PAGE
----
Enterhealth Ranch provides treatment for sedative addiction, which are prescription medicines in two primary classes of medications –benzodiazepines and barbiturates that all have sedating effects. The benzodiazepines are mild sedatives, while the barbiturates are major tranquilizers. Like alcohol, these medications are frequently abused for their calming effects and can produce a high in some patients. When taken in excess, both of the classes of medications can cause coma and even death.
SEDATIVE ADDICTION TREATMENT
Common sedative addictions treated at Enterhealth
“Because they begin with the knowledge that addiction is a brain disease, they employ the latest medical advances to combat the damage done to the brain's neurotransmitters. This helps to restore serotonin levels and combat cravings, giving the brain a chance to heal so that recovery can move forward.”ROBIN HARPER
“Enterhealth Ranch is the top addiction treatment because of the comprehensiveness of the program, its practices, its scientific approach, its dual-diagnosis specialization and the skill level of their physicians and therapists.”DR. WALTER LINGProfessor of Psychiatry, UCLA
“A visionary facility, Enterhealth Ranch is raising the bar in drug and alcohol addiction treatment by providing the best outcomes. As the choice for employees of Baylor Health Care System, as well as the students and faculty of Southern Methodist University, I truly believe it will soon be the country’s leading addiction recovery management program.”ALBERT BLACKSystem Chair, Baylor Healthcare System
Sedative withdrawal symptoms and how we treat them
Enterhealth Ranch provides residential supervised drug and alcohol detox (also known as withdrawal stabilization) services for sedative addiction with 24-hour nursing and medical staff available at any hour of the day. The sedative withdrawal stabilization process is a crucial first step to recovery and should only be done under the supervision of a physician with formal training in alcohol/drug addiction treatment, as sedative detoxification can be quite dangerous. Due to the the brain’s and the body’s dependency on the drug, stopping sedatives abruptly can be life-threatening, possibly leading to seizures and/or delirium tremens.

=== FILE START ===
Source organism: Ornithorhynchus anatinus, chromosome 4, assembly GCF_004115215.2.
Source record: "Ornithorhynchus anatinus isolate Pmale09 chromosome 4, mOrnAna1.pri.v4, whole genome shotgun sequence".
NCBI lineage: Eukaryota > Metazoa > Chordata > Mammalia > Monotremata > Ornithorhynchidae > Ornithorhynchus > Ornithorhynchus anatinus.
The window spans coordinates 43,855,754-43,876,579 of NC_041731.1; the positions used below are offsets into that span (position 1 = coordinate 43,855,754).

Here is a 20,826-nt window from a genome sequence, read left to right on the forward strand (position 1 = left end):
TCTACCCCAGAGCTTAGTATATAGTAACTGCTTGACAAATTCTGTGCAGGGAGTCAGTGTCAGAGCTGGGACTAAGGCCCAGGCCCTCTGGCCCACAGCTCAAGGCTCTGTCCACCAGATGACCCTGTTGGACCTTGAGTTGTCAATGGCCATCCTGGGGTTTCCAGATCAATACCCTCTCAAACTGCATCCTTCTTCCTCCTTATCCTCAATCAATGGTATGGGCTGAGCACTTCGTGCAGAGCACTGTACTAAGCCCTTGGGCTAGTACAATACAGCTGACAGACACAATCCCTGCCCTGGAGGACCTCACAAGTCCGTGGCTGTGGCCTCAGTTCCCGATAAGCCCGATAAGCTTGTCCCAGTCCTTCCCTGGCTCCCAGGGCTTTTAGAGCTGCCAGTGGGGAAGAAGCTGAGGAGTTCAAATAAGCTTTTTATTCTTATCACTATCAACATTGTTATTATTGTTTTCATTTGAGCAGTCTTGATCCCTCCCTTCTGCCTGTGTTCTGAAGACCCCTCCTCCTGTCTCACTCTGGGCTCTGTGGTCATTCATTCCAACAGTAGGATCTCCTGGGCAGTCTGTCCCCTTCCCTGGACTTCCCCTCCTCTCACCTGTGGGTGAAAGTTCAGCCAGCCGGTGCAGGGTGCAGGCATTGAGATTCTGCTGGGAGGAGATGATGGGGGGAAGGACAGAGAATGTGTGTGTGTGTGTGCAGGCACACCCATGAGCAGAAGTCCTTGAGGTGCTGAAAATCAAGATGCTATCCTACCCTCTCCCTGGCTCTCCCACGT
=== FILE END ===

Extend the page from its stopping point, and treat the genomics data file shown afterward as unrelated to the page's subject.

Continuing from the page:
What can I expect?
Benzodiazepine withdrawal symptoms and barbiturate withdrawal symptoms are similar to those seen with alcohol withdrawal. Potential symptoms include aches and pains, numbness and tingling, irritability, rapid breathing and heart rate, insomnia, tremors, seizures, and changes in brainwave patterns. There is also the risk of suffering the potentially toxic syndrome of delirium tremens, which is a life-threatening condition that should only be managed in an ICU setting in a hospital.
With mild benzodiazepine/barbiturate withdrawal, you typically only see restlessness, anxiety, shakiness, and intermittent weakness, but these may be accompanied by dizziness upon standing, nausea, cramps, and vomiting. These symptoms may be similar to the anxiety symptoms for which the benzodiazepine or barbiturate medication was initially prescribed. Often, the return of significant anxiety during the withdrawal phase causes sedative addicts to experience intense cravings and relapse early in the process, at times leading to death.
When does withdrawal begin?
The withdrawal syndrome for long-acting benzodiazepines such as Valium and barbiturates such as phenobarbital may not begin until several days after use of the drug has stopped because it takes a while for these drugs to clear from your body.
Why is detox (withdrawal stabilization) so important?
The objective of sedative withdrawal is to stabilize withdrawal symptoms by giving patients a long-lasting sedative at a selected dose, then gradually lowering the dose in order to “wean” them off the medication.
For example, if you were abusing Xanax, you might be given the longer-lasting Valium to make the withdrawal symptoms less severe and more gradual. Which medicine to use and at what dose and for what length of time will be left to your physician’s discretion.